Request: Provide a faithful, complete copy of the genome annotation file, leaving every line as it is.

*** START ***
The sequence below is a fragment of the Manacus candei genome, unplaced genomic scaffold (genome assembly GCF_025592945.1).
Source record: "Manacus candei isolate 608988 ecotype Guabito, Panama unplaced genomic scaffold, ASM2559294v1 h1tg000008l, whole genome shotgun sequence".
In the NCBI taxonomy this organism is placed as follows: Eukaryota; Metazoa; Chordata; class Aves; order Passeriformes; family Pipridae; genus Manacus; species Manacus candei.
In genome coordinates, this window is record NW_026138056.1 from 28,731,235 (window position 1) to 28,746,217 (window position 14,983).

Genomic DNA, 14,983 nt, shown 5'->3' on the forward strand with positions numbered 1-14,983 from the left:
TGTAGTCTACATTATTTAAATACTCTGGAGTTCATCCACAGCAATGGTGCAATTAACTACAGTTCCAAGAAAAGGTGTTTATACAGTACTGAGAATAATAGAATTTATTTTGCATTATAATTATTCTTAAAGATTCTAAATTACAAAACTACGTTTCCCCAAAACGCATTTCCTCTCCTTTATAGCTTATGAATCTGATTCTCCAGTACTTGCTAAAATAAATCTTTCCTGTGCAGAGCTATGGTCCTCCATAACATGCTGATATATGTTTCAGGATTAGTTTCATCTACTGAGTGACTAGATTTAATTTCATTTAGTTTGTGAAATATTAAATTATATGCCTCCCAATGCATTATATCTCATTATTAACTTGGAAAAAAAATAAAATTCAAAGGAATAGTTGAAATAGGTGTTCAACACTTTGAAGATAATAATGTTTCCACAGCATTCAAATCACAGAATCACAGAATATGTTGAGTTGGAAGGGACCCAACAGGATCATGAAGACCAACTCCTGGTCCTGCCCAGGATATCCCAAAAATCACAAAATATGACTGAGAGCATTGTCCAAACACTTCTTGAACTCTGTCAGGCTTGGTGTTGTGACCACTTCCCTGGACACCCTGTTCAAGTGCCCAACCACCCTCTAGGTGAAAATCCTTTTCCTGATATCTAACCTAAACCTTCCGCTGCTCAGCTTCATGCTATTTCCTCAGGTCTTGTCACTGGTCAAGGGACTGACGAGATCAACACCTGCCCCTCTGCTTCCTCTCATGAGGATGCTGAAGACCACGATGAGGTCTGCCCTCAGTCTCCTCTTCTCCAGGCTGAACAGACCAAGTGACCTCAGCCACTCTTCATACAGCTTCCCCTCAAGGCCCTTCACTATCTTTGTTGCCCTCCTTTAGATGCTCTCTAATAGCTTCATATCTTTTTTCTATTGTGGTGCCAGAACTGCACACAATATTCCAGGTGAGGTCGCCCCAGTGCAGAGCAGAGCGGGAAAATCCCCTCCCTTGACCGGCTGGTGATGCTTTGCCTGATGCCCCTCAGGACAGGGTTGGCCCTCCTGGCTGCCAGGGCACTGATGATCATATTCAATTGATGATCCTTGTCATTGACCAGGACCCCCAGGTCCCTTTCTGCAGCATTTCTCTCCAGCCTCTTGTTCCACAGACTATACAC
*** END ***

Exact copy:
The sequence below is a fragment of the Manacus candei genome, unplaced genomic scaffold (genome assembly GCF_025592945.1).
Source record: "Manacus candei isolate 608988 ecotype Guabito, Panama unplaced genomic scaffold, ASM2559294v1 h1tg000008l, whole genome shotgun sequence".
In the NCBI taxonomy this organism is placed as follows: Eukaryota; Metazoa; Chordata; class Aves; order Passeriformes; family Pipridae; genus Manacus; species Manacus candei.
In genome coordinates, this window is record NW_026138056.1 from 28,731,235 (window position 1) to 28,746,217 (window position 14,983).

Genomic DNA, 14,983 nt, shown 5'->3' on the forward strand with positions numbered 1-14,983 from the left:
TGTAGTCTACATTATTTAAATACTCTGGAGTTCATCCACAGCAATGGTGCAATTAACTACAGTTCCAAGAAAAGGTGTTTATACAGTACTGAGAATAATAGAATTTATTTTGCATTATAATTATTCTTAAAGATTCTAAATTACAAAACTACGTTTCCCCAAAACGCATTTCCTCTCCTTTATAGCTTATGAATCTGATTCTCCAGTACTTGCTAAAATAAATCTTTCCTGTGCAGAGCTATGGTCCTCCATAACATGCTGATATATGTTTCAGGATTAGTTTCATCTACTGAGTGACTAGATTTAATTTCATTTAGTTTGTGAAATATTAAATTATATGCCTCCCAATGCATTATATCTCATTATTAACTTGGAAAAAAAATAAAATTCAAAGGAATAGTTGAAATAGGTGTTCAACACTTTGAAGATAATAATGTTTCCACAGCATTCAAATCACAGAATCACAGAATATGTTGAGTTGGAAGGGACCCAACAGGATCATGAAGACCAACTCCTGGTCCTGCCCAGGATATCCCAAAAATCACAAAATATGACTGAGAGCATTGTCCAAACACTTCTTGAACTCTGTCAGGCTTGGTGTTGTGACCACTTCCCTGGACACCCTGTTCAAGTGCCCAACCACCCTCTAGGTGAAAATCCTTTTCCTGATATCTAACCTAAACCTTCCGCTGCTCAGCTTCATGCTATTTCCTCAGGTCTTGTCACTGGTCAAGGGACTGACGAGATCAACACCTGCCCCTCTGCTTCCTCTCATGAGGATGCTGAAGACCACGATGAGGTCTGCCCTCAGTCTCCTCTTCTCCAGGCTGAACAGACCAAGTGACCTCAGCCACTCTTCATACAGCTTCCCCTCAAGGCCCTTCACTATCTTTGTTGCCCTCCTTTAGATGCTCTCTAATAGCTTCATATCTTTTTTCTATTGTGGTGCCAGAACTGCACACAATATTCCAGGTGAGGTCGCCCCAGTGCAGAGCAGAGCGGGAAAATCCCCTCCCTTGACCGGCTGGTGATGCTTTGCCTGATGCCCCTCAGGACAGGGTTGGCCCTCCTGGCTGCCAGGGCACTGATGATCATATTCAATTGATGATCCTTGTCATTGACCAGGACCCCCAGGTCCCTTTCTGCAGCATTTCTCTCCAGCCTCTTGTTCCACAGACTATACAC